The Writer's Mailbag: Installment 298
The World Around Us
I was watching a powerful documentary the other night, “The Devil We Know,” about Dupont’s poisoning of a West Virginia town with chemicals used in the production of Teflon. It was a riveting ninety minutes, and it would take one cold-hearted s.o.b. to sit and watch that film without being moved to tears.
Apart from the outrage I felt, I was also reminded of this big old world around me. Here I am, in the northwest corner of the United States, in the tiny little city of Olympia. People go to work, come home, live their lives, deal with the trials of life, laugh and play and mourn the loss of loved ones, and then expand that to tens-of-thousands of similar cities around the globe, seven-point-six billion people, all with individual traumas and triumphs, all just trying to claw out a toehold of happiness, and I just find it all amazing, you know?
It is also an important fact to remember as a writer. What happens to me has happened to someone else times one-million. What happened to those people in West Virginia has happened to others. We all understand loss. We all understand being lied to. We all understand having our trust broken.
As storytellers, we must never forget that point.
Are you ready for the Mailbag?
From Lila: “I’ve noticed you’ve been posting writing challenges/prompts. I’ve never taken such a challenge? What is the value in doing so?”
Lila, that’s like asking what is the value in writing; the value is in doing it, or it should be. Prompts are just a way of helping your creative spirit to soar. Something reminds you of something else, which reminds you of something else, and before you know it you have a short story.
And each short story is an opportunity to practice and to improve your craft.
And, in my opinion, that should be one of our goals, each of us, to improve our craft. There is far too much mediocrity in the world today. Let’s raise a toast to those who want to rise above mediocrity in writing.
From Joshua: “I’m thinking of entering my first creative short story contest. Do you have any tips which will help my chances?”
Joshua, I have one huge tip which you should staple to your forehead so you’ll never forget it: follow the contest rules to the letter. Do not deviate. If the contest calls for an entry no more than 500 words, do not submit an entry with 501.
Tip #2: Do not get discouraged. A huge number of people enter those contests. If you don’t win it does not mean you are a bad writer. Keep entering!
Tip #3: Do not stop improving your craft! There is always room for improvement. I have yet to read a perfect book and I’m pretty sure I never will.
Tip #4: Start with a bang! Editors pay close attention to the first couple paragraphs. Bore them and they will move on to the next entry.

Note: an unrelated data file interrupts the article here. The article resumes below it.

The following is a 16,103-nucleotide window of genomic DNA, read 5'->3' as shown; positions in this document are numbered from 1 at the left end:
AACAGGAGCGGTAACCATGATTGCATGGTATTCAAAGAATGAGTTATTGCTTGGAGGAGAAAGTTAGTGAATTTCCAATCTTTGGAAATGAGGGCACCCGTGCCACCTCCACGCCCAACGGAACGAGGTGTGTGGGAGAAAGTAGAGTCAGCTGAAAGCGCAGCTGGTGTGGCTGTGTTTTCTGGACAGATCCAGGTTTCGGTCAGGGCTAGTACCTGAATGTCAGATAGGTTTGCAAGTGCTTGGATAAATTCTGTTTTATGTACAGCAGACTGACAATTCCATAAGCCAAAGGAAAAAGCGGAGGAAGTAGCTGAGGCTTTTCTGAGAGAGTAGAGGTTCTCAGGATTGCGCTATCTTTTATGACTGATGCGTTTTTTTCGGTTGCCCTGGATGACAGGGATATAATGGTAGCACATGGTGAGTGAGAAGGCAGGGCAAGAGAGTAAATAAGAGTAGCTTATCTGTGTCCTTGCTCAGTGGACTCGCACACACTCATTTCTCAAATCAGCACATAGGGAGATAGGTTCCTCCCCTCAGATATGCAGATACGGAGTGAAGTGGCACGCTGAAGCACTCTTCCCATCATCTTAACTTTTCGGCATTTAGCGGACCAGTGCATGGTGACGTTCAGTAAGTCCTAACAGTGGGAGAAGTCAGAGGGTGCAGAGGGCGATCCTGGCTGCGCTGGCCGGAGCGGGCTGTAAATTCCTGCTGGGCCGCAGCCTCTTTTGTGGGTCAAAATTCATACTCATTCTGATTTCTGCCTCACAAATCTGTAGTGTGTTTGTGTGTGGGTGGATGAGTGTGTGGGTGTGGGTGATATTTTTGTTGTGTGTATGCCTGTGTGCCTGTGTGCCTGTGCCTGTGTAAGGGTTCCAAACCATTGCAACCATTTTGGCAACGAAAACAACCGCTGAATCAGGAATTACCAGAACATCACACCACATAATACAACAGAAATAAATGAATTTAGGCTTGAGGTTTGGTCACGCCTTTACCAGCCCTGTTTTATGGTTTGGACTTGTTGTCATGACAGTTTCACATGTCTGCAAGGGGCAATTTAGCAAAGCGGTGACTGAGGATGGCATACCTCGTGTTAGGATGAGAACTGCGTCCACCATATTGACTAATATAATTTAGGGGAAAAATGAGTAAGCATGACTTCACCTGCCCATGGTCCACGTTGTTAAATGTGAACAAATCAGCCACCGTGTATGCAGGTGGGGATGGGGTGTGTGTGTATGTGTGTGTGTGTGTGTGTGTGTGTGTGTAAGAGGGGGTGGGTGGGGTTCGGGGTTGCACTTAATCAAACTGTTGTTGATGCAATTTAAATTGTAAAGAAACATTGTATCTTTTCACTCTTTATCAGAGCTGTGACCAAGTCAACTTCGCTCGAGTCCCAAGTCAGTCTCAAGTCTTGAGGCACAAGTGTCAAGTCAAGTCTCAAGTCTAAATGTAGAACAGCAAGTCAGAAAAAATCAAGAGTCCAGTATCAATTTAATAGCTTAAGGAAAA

Tip #5: Try to make your entry different in some way i.e. different setting, unique characters, unique problem.
That’s enough to send you into the fray. Good luck!
From Freddy: “I'm a Hubber here. Can you put out the question if everyone else's traffic is dipping like mine?”
Consider it done,Freddy! What say all of you? Is your HP traffic down? I pay no attention to mine, so I’m the wrong guy to ask.
I remember back eight years ago when I joined HP. I was glued to the computer looking at updates of my stats. It was a good day if my stats increased and a bad day if they went down. Today I just don’t care, but that’s just me. I know a lot of people out there do care, and so all of you, please share your stat summaries in the comment section so we can send this person off with the information he wants.
Making Hp Editors Happy
From Megan: “I’m new to HP. I just submitted my first article and it was rejected. They sent me back a form letter telling me it didn’t meet their standards, but they did not give me specific information about what it was lacking. How do I correct this? My article was 1,800 words long and I had three photos. I’m not sure what I’m doing wrong.”
Megan, welcome to HP. You know you are a member of HP when you receive one of those rejection letters from the editors.
My first words of advice are this: don’t take it personally. I think sometimes those form letters are sent out so the editors can justify receiving a paycheck. It is no reflection on the quality of your writing.
My advice: change it up a bit and re-submit. Your photos should be originals. Lots of writers stumble over the photos. They will use photos they find online, and that often leads to problems. You might want to add couple different capsules too. Add a video or two from YouTube which apply to your topic. Maybe toss in a poll about the article.
The times I’ve had this happen (twice) I’ve just added another capsule and it made everyone happy. You can always send an email to the editorial staff and then hope they respond, but that’s an iffy proposition at best.
No More Questions
I guess that’s it for this week.
A friend of mine, a cancer survivor, recently posted two words on Facebook. The two words were REMISSION ROCKS!
Two simple words but so very powerful. In those two words we can find unfettered happiness. We can find relief. We can find victory and rawness and arms raised above a head, fists clenched, and the human spirit soaring.
You are all writers. You are all storytellers. I beg of you, never forget that. Tap into the human experience and make it come alive with your words.
What you do is important. What you do is needed.
Do you have a question for the Mailbag? Include it in the comment section below or email me at firstname.lastname@example.org. Do you need a writing coach? Email me at the same email address. Do you want a cheerleader? You know where you can find me.
2020 William D. Holland (aka billybuc)
“Helping writers to spread their wings and fly.”